After a peaceful night’s sleep we woke to the warmth of the sun that we had been missing and craving so much lately and headed the few miles to check in at New Plymouth, on Green Turtle Cay. Unfortunately we needed $300 in cash which we didn’t quite have! Another yachtsman that we had never met before offered to lend us some cash (that’s the type of camaraderie you get with sailors) but in the end the local grocery store gave us cash back when we did some shopping. The island bank closed permanently in June apparently!
New Plymouth is a picturesque Caribbean village with everything you need at hand, except a bank! Several grocery stores, a hardware store, phone shop, liquor stores, restaurants, bars, a school and marinas.
We enjoyed wandering around, stocking up with fresh produce and bought some clear sealant to fix the leaking sink (again!).
Lady Rebel arrived and joined us having traveled a slightly different route to us on the way from America. We spent the next few days exploring the local sights together whilst waiting for our other friends to join us and to celebrate their safe crossing from the USA.
We went for walks to explore Green Turtle Cay and found a bar for sundowners, beaches where you can feed the turtles and (small) nurse sharks.
We took the dinghy into the mangroves and deserted bays to find more rays and turtles and we fed the swimming pigs on No Name Cay.
Apart from the masses of ‘no see ems’ bites that we got when ashore on what looked like an idyllic beach for a sundowner, Green Turtle Cay was Lesley’s favourite place in the Abacos. A useful local website for information is https://littlehousebytheferry.com/2017/08/07/everything-you-need-to-know-about-the-swimming-pigs-of-abaco/
We also managed to meet up with long term cruisers and Lesley’s ex work colleague on their catamaran Juffa which was very exciting after such a long time!
Unfortunately we had a problem with our water maker. The vane pump that pumps the sea water went bang. Everyone was very helpful and was happy to supply us with water when we needed it but we try to be self sufficient. We have not filled our water tanks from a land source for over 5 years and didn’t really want to start buying or borrowing water now. Also it is unlikely that we would find a marina with a service dock that had a deep enough berth for Ocean Blue. Luckily we keep our tanks pretty full so time was on our side to get it fixed.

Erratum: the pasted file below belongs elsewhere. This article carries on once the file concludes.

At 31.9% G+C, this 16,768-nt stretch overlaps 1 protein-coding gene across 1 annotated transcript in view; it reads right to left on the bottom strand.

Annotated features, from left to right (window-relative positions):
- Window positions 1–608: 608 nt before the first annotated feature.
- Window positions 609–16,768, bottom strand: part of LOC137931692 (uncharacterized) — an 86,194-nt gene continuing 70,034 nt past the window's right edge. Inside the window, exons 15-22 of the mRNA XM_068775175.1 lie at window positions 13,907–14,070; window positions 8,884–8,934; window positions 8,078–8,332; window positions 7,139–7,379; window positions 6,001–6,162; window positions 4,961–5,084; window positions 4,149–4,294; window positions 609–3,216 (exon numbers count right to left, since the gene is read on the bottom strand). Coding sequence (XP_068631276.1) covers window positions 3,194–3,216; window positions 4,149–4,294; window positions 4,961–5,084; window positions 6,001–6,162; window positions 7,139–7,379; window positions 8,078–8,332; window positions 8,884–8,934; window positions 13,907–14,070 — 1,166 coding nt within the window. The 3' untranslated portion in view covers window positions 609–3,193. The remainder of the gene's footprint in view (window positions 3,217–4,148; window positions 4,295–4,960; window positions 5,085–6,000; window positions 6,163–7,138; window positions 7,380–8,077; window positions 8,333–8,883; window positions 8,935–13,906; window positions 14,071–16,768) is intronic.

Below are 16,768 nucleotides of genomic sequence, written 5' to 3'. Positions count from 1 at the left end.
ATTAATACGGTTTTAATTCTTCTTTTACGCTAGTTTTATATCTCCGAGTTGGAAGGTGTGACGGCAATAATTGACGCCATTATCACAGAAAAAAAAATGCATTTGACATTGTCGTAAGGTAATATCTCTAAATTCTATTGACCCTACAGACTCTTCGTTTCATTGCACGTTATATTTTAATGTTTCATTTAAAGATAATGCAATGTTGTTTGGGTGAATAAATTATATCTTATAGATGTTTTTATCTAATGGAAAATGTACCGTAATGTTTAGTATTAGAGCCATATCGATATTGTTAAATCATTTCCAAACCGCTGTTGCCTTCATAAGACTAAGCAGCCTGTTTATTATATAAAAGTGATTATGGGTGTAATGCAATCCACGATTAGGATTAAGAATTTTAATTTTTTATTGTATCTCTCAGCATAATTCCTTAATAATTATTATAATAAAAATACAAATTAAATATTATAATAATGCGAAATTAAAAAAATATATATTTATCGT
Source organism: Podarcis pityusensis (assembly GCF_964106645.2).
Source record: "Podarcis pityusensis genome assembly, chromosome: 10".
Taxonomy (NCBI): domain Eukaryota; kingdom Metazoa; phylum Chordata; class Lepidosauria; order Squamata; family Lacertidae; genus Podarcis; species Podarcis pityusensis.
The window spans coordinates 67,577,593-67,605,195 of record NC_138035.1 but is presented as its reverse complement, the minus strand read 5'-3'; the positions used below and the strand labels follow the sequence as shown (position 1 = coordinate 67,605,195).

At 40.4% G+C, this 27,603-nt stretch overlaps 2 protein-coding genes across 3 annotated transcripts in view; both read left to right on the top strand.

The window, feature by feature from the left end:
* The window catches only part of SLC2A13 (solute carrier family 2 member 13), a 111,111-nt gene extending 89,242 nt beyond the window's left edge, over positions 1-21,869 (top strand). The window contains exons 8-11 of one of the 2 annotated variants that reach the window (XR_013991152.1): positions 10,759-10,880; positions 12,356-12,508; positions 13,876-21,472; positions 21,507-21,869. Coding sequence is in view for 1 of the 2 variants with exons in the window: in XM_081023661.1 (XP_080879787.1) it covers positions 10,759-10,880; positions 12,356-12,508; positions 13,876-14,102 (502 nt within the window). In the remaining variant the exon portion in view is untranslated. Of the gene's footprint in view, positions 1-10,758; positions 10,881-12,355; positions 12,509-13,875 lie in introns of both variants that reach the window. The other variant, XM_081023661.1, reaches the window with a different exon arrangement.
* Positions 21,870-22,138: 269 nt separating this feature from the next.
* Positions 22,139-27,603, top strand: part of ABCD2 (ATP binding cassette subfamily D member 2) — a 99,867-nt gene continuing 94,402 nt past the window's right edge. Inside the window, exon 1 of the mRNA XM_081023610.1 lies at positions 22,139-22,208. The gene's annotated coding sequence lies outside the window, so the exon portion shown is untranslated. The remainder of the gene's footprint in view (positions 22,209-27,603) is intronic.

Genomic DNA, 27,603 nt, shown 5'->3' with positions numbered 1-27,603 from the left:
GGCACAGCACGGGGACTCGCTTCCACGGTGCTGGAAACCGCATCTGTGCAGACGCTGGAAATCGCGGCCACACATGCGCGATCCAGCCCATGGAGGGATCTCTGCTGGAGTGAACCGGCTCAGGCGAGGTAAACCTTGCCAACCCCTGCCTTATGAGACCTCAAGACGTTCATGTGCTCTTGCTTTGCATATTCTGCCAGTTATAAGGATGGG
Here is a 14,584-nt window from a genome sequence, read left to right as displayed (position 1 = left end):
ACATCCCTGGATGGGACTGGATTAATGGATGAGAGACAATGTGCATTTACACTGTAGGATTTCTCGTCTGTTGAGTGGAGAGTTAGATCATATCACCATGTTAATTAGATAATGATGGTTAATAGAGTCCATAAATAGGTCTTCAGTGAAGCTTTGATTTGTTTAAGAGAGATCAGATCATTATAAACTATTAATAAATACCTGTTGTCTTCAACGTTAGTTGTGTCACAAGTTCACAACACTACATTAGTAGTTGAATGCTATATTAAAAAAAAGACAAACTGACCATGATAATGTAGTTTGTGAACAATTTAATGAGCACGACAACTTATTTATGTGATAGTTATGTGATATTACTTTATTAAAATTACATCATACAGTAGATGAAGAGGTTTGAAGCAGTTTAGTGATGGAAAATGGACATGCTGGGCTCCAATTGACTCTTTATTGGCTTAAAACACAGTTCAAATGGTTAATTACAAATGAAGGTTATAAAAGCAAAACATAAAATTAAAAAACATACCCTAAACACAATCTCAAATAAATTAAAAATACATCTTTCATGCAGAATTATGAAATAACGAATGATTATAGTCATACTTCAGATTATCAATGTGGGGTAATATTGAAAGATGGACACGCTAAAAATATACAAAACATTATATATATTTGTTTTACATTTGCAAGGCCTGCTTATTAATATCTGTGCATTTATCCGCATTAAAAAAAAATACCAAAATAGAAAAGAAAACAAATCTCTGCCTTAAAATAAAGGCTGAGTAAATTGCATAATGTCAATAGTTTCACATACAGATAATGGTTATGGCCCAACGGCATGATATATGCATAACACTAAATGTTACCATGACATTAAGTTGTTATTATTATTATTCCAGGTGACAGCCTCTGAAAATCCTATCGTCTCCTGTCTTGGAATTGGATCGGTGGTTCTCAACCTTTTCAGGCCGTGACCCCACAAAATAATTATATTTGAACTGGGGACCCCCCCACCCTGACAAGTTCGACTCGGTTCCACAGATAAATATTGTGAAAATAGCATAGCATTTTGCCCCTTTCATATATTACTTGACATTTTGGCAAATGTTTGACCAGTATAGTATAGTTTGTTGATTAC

Green Turtle Cay also has good free WiFi so we were able to research and purchase the required repair kit and get it sent to the next Island we were sailing to. This meant a faster sail through the southern Abacos to get to Governor Harbour in Eleuthera. The passes out through the reefs can be treacherous and our boat is too deep to take the inner route to the South Abacos, but luckily the wind died a bit so we were able to make the trip through Whale passage and after a night catching up with friends we said our farewells and sailed into the South Abaco area. We had planned to visit Marsh Harbour but in the end spent one night in Crossing Bay before sailing on to put ourselves in the best spot for leaving the next morning.
A quick conversation with friends had suggested a difference between the different electronic charts that we have been using and the preferred ones for the area. Comparing the two, whilst the suggested routes were the same in most places, the depths varied by as much as a metre, which when the depth is often only 2-3 metres is huge. Needless to say we now have both charts!
We did stop for lunch off Dickies Cay, just outside Man-O-War Cay and went ashore to explore the area that had a strong boat building tradition. We saw a huge spotted eagle ray from the dinghy.
We planned and timed our passage between the winding, shallow Pepper Cay and Witch Point for as close to high tide as we could manage with enough light before the setting sun to see the shallows! Success and confidence in our new charts got us to Tiloo Pond anchorage for the night. We set the alarm for a 05:30 wake up for the next days sail to Eleuthera.